I have to go back a little ways in order for this to make sense.
I was a snot nosed punk. No idea what was what in this world. But I knew one thing. I could drive just about anything with wheels and motor. My dad taught me. I started with lawn mowers and moved up to tractors and finally trucks and dirt bikes when I was about twelve or so.
Forward a few more years. I am now sixteen. I have had my learner’s permit for the requisite one month. Dad drives me over to the local DMV for my written test and if I passed that I could take the practical test. Well I studied real hard and passed the written exam. As soon as I got my score I was told to go outside and pull the car that I brought to the testing center up to the yellow line. I hopped into the 1982 4-speed Datsun pick-up that dad brought me in and pulled up to the yellow line and faced my future like a man. This huge Pennsylvanian State trooper comes out and gets into the truck with me. First words out of his mouth were this, “ I see on your application you wrote that you live at RD#1 “BX” 59”. “What does “BX” stand for”? I said, “It stands for box, sir.” He looked at me like I was an idiot and said, “You really could not be bothered to write out the word box? You actually had to abbreviate a three letter word?”
This was not going as well as I had imagined it. I was about to shit in my pants. He started scribbling on his clip board and we have not even moved. Finally he tells me to pull forward and follow the yellow lines. The trooper put me through the paces. Three point turns, parallel parking, the works. At the end he turned to me and said, “You may not be able to spell, but son, you can drive. Go park this piece of shit and I will see you back inside”.
I go back inside and the trooper is waiting for me with my freshly laminated PA state driver’s license. He hands it to me and says, “Son, just remember this is not the end it’s only the beginning. Please be careful out there”. I really thought I would burst with pride. I walked outside to where dad was waiting. He said, “Well, how did you do?” I whipped out my license. I saw the pride in his eyes as he tossed me the keys and told me to drive home. He knew that he had done his job as a father well.
Now we are in the Philippines, one month ago. My wife had been telling me for years how bad she wants a driver’s license. I take her down to get her student license. They give her one almost instantly. We head back home. First thing I do is make her take an online practice test of signs and traffic laws until she can pass them without even thinking about it. Then I take her out to a deserted stretch of road and hand her the keys to my motor scooter. I make her do figure eights, slaloms, uphill and downhill starts until she is ready to divorce me.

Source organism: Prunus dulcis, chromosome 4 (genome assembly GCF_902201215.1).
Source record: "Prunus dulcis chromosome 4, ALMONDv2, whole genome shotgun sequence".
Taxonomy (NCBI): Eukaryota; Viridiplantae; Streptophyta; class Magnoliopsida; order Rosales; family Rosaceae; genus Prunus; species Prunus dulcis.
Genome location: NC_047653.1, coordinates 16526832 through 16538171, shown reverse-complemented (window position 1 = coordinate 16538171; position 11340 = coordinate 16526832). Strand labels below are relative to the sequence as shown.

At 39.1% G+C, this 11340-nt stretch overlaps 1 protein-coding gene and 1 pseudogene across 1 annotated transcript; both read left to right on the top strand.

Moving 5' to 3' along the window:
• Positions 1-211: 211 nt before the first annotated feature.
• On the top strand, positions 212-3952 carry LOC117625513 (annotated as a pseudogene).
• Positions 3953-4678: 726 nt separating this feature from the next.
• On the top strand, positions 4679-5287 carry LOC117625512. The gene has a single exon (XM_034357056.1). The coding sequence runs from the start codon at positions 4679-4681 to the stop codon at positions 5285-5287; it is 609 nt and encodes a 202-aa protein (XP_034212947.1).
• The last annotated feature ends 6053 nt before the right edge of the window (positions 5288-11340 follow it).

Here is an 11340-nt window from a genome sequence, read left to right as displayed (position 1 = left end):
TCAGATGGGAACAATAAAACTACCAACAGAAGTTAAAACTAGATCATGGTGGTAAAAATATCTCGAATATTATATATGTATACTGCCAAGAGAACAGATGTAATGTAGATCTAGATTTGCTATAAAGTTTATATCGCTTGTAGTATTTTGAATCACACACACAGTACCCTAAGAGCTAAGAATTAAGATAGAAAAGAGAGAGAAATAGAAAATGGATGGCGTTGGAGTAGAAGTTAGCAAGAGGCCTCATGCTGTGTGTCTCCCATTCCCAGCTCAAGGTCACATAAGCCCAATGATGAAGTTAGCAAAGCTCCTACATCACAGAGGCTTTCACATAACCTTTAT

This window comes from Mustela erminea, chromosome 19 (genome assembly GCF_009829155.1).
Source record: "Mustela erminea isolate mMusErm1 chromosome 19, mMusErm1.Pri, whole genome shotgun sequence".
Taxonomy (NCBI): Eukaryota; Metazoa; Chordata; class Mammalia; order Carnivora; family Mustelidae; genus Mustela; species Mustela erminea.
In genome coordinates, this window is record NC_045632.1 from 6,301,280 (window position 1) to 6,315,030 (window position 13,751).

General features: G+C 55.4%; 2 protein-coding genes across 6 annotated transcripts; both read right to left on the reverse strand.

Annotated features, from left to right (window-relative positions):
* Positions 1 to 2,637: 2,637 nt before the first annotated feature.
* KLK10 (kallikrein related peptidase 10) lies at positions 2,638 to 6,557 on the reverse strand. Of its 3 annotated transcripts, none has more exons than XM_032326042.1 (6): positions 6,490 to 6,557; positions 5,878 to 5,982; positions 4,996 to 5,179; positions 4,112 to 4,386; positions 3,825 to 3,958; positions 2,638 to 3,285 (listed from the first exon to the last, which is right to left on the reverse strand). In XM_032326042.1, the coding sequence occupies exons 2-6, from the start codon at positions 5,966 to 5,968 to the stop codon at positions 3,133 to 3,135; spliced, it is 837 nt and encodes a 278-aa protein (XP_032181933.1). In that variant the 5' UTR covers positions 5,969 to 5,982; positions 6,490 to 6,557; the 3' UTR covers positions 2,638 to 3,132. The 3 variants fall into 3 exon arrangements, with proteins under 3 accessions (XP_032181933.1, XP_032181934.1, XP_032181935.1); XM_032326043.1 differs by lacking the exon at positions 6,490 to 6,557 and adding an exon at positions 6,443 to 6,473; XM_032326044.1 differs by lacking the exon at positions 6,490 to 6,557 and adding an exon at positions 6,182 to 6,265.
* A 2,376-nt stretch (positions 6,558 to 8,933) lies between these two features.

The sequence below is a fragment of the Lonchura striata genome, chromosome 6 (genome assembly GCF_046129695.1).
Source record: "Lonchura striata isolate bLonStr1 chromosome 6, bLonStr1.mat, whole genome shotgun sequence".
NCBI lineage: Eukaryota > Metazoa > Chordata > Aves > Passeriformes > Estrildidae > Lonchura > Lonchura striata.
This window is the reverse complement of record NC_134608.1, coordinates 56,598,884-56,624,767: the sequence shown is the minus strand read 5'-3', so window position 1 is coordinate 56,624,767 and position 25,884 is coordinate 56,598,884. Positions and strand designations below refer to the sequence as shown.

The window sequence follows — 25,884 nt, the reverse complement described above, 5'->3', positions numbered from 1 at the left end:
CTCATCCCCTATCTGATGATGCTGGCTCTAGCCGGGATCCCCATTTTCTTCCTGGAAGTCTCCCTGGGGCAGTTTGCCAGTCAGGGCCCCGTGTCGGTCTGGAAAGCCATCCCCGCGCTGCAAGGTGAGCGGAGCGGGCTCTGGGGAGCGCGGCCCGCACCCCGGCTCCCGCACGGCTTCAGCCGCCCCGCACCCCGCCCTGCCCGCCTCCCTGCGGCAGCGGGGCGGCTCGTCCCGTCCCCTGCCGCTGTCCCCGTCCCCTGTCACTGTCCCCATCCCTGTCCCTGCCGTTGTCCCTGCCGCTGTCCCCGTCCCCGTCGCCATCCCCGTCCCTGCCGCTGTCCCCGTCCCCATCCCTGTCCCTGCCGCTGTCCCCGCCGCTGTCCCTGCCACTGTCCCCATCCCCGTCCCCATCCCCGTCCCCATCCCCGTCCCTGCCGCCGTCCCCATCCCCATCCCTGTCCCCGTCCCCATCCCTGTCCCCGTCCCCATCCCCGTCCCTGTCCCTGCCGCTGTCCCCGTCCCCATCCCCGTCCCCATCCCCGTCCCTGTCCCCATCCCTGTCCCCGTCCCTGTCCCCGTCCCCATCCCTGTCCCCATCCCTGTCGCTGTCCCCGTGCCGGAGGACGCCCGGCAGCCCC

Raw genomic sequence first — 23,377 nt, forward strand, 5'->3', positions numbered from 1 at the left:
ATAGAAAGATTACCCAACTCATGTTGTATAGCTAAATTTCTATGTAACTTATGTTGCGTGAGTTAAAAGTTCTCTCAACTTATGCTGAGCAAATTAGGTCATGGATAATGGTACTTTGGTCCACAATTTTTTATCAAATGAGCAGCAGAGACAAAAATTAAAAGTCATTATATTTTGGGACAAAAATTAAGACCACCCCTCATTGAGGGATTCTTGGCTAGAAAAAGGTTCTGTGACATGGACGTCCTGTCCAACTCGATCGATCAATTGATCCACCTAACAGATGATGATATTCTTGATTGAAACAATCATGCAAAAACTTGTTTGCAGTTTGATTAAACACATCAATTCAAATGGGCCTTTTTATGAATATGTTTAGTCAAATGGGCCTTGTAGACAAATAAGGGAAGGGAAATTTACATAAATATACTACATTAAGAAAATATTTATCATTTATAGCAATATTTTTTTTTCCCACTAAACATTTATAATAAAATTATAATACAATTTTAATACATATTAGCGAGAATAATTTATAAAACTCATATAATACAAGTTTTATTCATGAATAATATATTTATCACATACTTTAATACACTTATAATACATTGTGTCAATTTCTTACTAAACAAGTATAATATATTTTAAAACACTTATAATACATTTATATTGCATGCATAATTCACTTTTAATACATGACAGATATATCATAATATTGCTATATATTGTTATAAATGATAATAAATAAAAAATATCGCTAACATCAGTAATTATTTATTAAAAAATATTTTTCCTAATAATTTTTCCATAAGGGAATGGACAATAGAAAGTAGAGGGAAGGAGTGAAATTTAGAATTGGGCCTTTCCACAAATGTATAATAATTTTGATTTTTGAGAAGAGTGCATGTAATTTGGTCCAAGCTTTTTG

After a month we head back to the LTO. We are met outside by an LTO “official”. He asks what we are doing here. We tell him we are here so my wife can change her license from student to non-professional drivers license. He pulls out a piece of paper and starts scribbling a bunch of numbers. He finally says it will cost 2500 pesos. I pull the cash from my wallet and hand it to him. He tells my wife to go to room number sixteen and wait. I go across the street to a small eatery and wait for her to finish.
At the cafeteria I meet an older Filipina lady that is waiting for her husband to come back from the LTO for his license. He’s never had one before either. You see his parents being typical Pinoy could not pay for his education beyond the sixth grade. He had never really learned to read or write. His wife helped him as best she could. He had an opportunity to be a driver for company that would lift his salary to 500 pesos per day if he could get a license. They took out loans to get the 3500 pesos required by their LTO “fixer” to get his license. (We somehow got a thousand pesos discount) That is when it hit me that I had just paid a bribe to get my wife’s license. And it made me angry. I could not believe that these people with good government salaries were stealing money from their own countrymen. Countrymen that could little afford to pay the exorbitant fees these vultures were charging. As the older lady explained to me, you either dance to the music they are playing, or you go back home with “lost or missing” paperwork, and try again another day. You can come back ten times until you either pay their “fees” or you pay in lost wages. Wow.
An hour later my wife came back and flashed her freshly laminated driver’s license. There was no pride in her eyes. No sense of accomplishment. She was not excited or happy. She paid the price and got her license that was it. That is when it really hit me. After almost 40 years I still remember so many vivid details about the day that I got my license. My wife will remember nothing. That is the real theft that goes on in this country. These people have no idea what it means to truly accomplish something on their own merit and worth. They are robbed of the self satisfaction that one gets from submitting oneself to peer review and being told that you are worthy. No wonder so much hollow Pinoy pride exists.